TAIPEI, Taiwan, Feb. 23 (UPI) -- China has made significant changes in its tourism policy regarding Taiwan in the wake of recent presidential elections, and the policies are hitting Taiwan's businesses.
Beijing is enforcing policies that discourage mainland Chinese tourists from visiting Taiwan and has also restricted the number of cities Taiwanese nationals are allowed to visit unaccompanied on the mainland, Taiwanese newspaper Liberty Times reported.
China could be wary of President-elect Tsai Ing-wen of the opposition Democratic Progressive Party. Analysts have said Tsai could be a check against China's increasing influence in the region, and China has been monitoring Taiwan carefully since the elections.
Beijing does not recognize the government in Taipei as a sovereign state.
Since the opposition's victory, mainland Chinese authorities have placed quotas on outbound tourists. Before the new rules, an average of 8,000 Chinese tourists visited Taiwan daily, but that number is now down by 40 percent, to about 5,000, Taiwan media reported.
An estimated 80 percent of tour packages on offer in the mainland have been suspended, and popular tourist attractions have seen a significant reduction in visitors, posing a major setback for Taiwan's travel industry that has enjoyed a boom since free travel was permitted in 2012.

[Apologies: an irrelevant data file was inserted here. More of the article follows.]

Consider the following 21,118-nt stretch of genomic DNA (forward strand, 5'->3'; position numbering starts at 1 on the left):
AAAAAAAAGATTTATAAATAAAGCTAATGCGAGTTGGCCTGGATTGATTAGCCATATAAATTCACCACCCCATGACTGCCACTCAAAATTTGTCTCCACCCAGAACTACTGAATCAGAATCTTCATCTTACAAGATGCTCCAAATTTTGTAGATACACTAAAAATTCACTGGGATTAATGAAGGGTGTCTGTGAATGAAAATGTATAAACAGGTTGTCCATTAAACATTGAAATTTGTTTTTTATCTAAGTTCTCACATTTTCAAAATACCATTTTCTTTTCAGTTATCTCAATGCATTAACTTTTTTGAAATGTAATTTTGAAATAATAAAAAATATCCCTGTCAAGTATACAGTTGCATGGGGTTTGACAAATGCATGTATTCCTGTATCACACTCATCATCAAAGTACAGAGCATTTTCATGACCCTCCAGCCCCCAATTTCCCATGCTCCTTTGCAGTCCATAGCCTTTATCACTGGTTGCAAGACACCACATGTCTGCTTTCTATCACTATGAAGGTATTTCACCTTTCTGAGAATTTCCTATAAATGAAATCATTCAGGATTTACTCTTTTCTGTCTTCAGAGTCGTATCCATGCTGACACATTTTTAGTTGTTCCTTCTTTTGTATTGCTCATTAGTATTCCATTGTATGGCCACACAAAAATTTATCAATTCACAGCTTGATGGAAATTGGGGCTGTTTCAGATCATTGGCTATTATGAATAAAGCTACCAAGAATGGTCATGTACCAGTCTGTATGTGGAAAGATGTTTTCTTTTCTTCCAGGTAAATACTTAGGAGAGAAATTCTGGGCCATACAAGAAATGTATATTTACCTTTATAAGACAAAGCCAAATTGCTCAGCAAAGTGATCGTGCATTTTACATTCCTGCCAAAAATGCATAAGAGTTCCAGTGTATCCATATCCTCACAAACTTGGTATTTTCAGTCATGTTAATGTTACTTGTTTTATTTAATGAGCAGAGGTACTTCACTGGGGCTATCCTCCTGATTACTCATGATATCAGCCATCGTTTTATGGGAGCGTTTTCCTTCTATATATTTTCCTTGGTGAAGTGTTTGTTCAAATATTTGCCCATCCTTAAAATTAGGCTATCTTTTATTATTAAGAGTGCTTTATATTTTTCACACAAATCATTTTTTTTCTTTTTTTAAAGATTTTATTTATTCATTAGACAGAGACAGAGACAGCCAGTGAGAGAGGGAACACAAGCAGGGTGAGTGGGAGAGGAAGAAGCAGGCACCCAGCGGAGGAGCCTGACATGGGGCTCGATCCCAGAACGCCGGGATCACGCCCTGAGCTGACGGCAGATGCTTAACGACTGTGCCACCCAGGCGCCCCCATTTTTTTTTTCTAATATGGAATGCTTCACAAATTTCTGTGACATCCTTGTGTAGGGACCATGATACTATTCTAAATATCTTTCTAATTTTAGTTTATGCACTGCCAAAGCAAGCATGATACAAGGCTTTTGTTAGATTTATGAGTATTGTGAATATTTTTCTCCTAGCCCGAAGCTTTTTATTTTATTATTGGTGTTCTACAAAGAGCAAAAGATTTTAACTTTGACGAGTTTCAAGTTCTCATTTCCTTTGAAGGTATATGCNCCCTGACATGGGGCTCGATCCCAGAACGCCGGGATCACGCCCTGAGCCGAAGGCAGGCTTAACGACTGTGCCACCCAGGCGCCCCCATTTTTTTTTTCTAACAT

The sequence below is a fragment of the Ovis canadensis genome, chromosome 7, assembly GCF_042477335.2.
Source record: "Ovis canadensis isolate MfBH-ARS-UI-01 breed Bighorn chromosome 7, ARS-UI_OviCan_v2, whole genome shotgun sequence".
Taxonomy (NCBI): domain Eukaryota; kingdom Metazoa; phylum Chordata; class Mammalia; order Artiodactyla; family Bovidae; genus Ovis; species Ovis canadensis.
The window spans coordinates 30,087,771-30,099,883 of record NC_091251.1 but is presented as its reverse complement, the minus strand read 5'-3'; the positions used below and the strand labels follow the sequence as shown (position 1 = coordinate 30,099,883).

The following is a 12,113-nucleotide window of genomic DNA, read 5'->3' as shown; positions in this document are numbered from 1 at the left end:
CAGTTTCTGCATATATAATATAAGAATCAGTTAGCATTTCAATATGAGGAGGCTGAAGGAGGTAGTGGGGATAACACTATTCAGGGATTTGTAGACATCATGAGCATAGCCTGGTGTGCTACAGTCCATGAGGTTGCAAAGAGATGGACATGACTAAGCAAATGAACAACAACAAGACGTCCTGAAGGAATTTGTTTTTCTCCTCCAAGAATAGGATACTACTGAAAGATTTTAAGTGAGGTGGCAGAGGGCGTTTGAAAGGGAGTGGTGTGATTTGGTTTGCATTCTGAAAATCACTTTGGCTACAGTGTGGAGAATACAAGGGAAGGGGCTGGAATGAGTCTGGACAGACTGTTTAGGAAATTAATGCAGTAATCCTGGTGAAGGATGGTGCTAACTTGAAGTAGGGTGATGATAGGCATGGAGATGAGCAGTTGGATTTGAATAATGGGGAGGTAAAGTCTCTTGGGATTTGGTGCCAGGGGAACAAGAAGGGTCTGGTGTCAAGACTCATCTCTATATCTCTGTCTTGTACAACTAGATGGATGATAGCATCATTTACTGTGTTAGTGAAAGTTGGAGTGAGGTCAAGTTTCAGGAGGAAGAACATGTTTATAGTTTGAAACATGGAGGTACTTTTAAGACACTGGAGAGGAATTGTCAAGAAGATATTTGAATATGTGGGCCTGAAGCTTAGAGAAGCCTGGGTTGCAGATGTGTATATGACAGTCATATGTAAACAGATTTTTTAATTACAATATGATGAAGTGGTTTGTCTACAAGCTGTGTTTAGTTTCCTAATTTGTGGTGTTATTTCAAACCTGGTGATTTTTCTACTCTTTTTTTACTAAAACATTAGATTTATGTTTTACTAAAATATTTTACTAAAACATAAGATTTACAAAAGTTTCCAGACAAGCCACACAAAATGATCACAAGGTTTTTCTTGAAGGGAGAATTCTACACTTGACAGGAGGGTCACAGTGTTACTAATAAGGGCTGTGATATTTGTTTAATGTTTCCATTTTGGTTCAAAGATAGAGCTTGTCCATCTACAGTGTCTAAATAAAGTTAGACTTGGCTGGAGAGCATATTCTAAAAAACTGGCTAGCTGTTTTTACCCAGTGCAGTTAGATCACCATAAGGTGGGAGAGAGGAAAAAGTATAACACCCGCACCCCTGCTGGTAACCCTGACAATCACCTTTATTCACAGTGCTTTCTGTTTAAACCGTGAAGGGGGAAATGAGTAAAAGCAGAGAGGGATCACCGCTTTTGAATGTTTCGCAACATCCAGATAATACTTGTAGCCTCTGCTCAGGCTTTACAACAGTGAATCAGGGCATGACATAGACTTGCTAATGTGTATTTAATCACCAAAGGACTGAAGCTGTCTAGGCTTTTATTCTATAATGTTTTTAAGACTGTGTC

Taiwanese tourists are also less free to roam in China. Prior to the election outcome, China permitted Taiwanese tourists to travel freely in 47 cities, but now unaccompanied travel is limited to four major cities: Beijing, Shanghai, Xiamen and Guangzhou.
The preemptive policy appears to be a subtle warning against any substantial changes under the new government, South Korean news agency Yonhap reported.
About 4 million Chinese tourists visit Taiwan annually, according to government statistics.